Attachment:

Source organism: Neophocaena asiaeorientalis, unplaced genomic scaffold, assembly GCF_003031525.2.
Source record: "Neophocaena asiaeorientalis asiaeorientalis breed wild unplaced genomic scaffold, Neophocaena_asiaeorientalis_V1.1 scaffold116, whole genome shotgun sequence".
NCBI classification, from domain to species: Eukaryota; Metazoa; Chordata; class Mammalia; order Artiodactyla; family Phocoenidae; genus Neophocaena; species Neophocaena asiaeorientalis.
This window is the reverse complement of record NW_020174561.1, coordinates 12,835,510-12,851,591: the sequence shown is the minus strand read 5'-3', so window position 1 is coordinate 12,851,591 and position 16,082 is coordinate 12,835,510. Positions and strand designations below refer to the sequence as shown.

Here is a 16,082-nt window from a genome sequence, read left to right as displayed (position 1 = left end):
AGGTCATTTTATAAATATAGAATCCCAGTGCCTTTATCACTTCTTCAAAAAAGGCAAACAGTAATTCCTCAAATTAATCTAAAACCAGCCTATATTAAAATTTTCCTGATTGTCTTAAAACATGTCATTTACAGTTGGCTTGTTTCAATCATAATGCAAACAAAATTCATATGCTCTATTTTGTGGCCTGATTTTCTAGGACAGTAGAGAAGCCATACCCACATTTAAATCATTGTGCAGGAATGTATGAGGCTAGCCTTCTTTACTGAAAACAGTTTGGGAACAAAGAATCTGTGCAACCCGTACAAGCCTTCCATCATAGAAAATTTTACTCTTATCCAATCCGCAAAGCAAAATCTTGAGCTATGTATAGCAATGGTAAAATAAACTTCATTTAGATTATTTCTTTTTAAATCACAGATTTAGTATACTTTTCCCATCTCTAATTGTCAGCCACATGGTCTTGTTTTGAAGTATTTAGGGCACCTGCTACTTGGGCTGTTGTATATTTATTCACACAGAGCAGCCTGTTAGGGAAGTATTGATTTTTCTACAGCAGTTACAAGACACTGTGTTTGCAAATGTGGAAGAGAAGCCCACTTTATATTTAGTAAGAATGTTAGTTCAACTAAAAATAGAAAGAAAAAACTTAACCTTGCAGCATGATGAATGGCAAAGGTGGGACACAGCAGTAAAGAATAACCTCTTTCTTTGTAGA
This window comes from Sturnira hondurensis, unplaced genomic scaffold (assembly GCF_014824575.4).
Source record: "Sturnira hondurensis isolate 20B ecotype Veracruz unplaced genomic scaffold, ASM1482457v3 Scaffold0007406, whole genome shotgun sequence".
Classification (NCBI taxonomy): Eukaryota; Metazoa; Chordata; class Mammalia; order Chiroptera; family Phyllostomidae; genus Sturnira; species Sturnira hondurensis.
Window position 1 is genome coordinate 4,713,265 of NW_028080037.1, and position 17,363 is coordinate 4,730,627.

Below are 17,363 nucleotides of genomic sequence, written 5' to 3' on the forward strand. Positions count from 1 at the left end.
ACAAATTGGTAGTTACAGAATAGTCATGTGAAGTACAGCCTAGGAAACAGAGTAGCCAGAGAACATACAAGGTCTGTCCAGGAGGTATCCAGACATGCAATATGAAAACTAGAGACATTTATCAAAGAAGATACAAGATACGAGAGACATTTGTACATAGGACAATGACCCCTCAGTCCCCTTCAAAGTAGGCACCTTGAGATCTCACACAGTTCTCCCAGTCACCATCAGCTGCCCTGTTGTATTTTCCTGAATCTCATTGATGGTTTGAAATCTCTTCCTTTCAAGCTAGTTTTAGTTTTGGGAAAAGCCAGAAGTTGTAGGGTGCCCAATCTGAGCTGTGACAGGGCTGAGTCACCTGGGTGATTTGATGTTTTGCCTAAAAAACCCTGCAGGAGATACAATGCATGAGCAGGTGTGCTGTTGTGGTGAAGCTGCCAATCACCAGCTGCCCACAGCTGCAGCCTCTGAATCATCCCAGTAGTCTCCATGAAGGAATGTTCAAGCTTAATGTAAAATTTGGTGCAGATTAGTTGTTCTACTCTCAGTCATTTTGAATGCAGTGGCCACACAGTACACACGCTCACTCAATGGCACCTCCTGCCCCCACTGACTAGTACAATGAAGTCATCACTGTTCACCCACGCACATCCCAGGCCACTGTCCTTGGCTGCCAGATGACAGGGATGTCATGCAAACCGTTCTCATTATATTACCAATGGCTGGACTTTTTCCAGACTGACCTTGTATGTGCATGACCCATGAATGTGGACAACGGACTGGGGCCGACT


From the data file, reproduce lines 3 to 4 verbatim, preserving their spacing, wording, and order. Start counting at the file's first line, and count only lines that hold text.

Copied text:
NCBI classification, from domain to species: Eukaryota; Metazoa; Chordata; class Mammalia; order Artiodactyla; family Phocoenidae; genus Neophocaena; species Neophocaena asiaeorientalis.
This window is the reverse complement of record NW_020174561.1, coordinates 12,835,510-12,851,591: the sequence shown is the minus strand read 5'-3', so window position 1 is coordinate 12,851,591 and position 16,082 is coordinate 12,835,510. Positions and strand designations below refer to the sequence as shown.